Xiaomi India head Manu Jain took to social media to justify the pricing of its new models Redmi K20 and Redmi K20 Pro compared to its previous models, saying the Chinese smartphone maker can’t be making losses and had kept its net profit margin below 5% as committed.
Jain’s open letter to fans came after a number of consumers expressed their displeasure – mainly on social media – and questioned the company’s changed strategy to seek premium pricing.
“We realized while millions have shown interest in the product series, but there are few who are critical of the pricing,” Jain said in the letter to fans on Thursday evening.
The previous day Xiaomi launched Redmi K20 for Rs 21,999 and Redmi K20 Pro for Rs 27,999, aimed at disrupting the premium segment of the Indian market, which typically is upwards of Rs 30,000.
“We could have used older generation processor to save money or waited six months for the component costs to come down, hence further reduce the price of Redmi K20, but that would have gone against our philosophy of bringing the latest innovation to you,” Jain added, explaining the decision to choose the latest Qualcomm Snapdragon 855 and 730 processors.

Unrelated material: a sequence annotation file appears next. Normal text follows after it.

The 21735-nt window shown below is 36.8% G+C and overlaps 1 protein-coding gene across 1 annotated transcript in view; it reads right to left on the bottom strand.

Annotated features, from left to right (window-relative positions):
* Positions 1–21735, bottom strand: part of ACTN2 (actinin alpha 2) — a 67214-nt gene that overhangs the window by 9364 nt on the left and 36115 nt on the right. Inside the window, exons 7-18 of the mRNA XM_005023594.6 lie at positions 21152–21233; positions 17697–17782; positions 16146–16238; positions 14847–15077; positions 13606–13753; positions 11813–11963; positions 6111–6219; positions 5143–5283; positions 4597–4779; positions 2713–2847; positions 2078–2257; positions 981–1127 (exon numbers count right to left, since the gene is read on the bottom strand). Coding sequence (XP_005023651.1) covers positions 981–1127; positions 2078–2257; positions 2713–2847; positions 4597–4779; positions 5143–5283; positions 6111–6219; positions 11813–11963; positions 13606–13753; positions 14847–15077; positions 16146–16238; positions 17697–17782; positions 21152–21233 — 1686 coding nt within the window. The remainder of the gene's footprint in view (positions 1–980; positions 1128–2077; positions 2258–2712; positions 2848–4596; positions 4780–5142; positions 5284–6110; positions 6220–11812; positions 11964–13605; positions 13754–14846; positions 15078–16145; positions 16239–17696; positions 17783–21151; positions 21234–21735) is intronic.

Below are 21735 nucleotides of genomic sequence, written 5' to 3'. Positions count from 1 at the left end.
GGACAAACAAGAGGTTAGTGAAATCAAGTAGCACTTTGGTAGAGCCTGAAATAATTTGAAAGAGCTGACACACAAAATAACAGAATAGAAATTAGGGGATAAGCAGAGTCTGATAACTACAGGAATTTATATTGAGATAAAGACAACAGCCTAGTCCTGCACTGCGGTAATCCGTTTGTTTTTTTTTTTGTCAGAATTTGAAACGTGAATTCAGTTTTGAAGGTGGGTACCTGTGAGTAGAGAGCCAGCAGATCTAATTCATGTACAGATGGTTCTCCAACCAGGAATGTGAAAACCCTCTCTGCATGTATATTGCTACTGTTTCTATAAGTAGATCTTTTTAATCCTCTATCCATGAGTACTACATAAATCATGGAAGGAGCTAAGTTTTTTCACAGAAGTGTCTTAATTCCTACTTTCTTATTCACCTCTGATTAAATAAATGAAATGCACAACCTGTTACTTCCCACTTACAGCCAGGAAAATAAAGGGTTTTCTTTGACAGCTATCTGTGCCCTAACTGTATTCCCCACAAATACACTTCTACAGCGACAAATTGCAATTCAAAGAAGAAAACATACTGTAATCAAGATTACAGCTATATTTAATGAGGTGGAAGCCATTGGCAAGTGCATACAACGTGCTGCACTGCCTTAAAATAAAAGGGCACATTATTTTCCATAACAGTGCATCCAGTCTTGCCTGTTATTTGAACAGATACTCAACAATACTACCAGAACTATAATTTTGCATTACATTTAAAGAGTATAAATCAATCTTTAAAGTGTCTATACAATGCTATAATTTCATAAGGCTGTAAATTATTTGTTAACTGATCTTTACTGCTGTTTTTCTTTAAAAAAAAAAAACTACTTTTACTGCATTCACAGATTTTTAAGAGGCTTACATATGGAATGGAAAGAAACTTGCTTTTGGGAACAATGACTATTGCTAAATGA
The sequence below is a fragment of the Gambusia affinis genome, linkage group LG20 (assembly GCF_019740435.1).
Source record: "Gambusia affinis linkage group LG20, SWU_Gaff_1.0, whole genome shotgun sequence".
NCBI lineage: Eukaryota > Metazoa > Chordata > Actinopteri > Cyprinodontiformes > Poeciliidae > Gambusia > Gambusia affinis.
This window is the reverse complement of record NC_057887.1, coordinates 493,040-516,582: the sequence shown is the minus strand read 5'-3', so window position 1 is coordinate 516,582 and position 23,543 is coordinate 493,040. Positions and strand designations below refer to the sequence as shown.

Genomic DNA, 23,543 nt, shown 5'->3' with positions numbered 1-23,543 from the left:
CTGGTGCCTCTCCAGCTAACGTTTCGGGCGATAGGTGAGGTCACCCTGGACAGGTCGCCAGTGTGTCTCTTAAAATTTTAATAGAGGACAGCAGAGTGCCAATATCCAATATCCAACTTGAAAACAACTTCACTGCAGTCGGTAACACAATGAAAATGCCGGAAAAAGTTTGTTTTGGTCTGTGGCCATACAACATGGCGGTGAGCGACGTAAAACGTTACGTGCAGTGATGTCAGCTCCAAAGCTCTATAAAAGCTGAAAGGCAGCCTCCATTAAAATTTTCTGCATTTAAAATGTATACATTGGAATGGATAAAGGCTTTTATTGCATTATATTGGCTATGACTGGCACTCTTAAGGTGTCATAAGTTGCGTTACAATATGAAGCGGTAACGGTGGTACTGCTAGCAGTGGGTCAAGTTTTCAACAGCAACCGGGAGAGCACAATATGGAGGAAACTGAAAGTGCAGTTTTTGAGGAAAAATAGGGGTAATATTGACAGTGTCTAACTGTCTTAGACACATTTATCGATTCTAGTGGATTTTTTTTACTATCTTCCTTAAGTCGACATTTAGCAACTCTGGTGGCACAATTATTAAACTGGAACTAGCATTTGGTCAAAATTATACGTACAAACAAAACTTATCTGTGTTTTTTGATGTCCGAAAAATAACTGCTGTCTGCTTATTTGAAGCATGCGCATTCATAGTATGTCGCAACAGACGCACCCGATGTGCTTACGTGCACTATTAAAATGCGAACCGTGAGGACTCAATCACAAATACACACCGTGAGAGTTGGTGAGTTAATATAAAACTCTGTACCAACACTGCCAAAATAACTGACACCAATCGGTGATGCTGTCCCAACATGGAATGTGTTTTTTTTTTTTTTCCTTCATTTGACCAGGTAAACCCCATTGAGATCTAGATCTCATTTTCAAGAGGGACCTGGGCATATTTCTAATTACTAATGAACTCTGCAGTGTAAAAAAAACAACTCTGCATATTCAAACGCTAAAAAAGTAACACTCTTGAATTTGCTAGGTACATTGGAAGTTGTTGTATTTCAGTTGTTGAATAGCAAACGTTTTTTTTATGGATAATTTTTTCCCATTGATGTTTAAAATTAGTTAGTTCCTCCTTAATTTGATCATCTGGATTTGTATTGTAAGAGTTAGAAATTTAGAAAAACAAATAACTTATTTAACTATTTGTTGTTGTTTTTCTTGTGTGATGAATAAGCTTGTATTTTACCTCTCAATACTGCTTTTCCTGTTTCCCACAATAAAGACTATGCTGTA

He added that the features on the models including the pop up camera on Redmi K20 Pro were comparable to models that would typically be priced in the Rs 40,000-50,000 range.
“We could have reduced prices by using cheaper materials like plastic or by compromising on quality, but we chose not to do it,” Jain added.
He said further that the company has stuck to its commitment of honest pricing, which is why the Redmi K20 series has less than 5% net profit. “While we respect everyone’s opinion, it is not correct to assume that we as a company will incur losses in order to make our products more aggressively priced.”
However, besides ardent Mi fans who trolled the brand for the high prices, rival smartphone brand Realme also took jibes at Xiaomi on social media saying that its latest model Realme X priced at Rs 16,999 was a better product at a much more competitive price. The new entrant in the smartphone space has been consistently taking potshots at Xiaomi and its CEO and has criticized its rival on several occasions.
On the issue of India pricing being higher than China, Jain added that the models came with internal storage of 128 GB – owing to usage patterns of Indians – compared to 64 GB available in the Chinese models. He explained that manufacturing costs have also gone up since the entire manufacturing technology had to be upgraded to make the highly complex flagship models completely in India, as opposed to other brands, which is why the pricing goes up by 20-40% compared to international prices.
Yet, the price difference between Chinese and Indian models with 256 GB storage was only 3%.
Source: Economic Times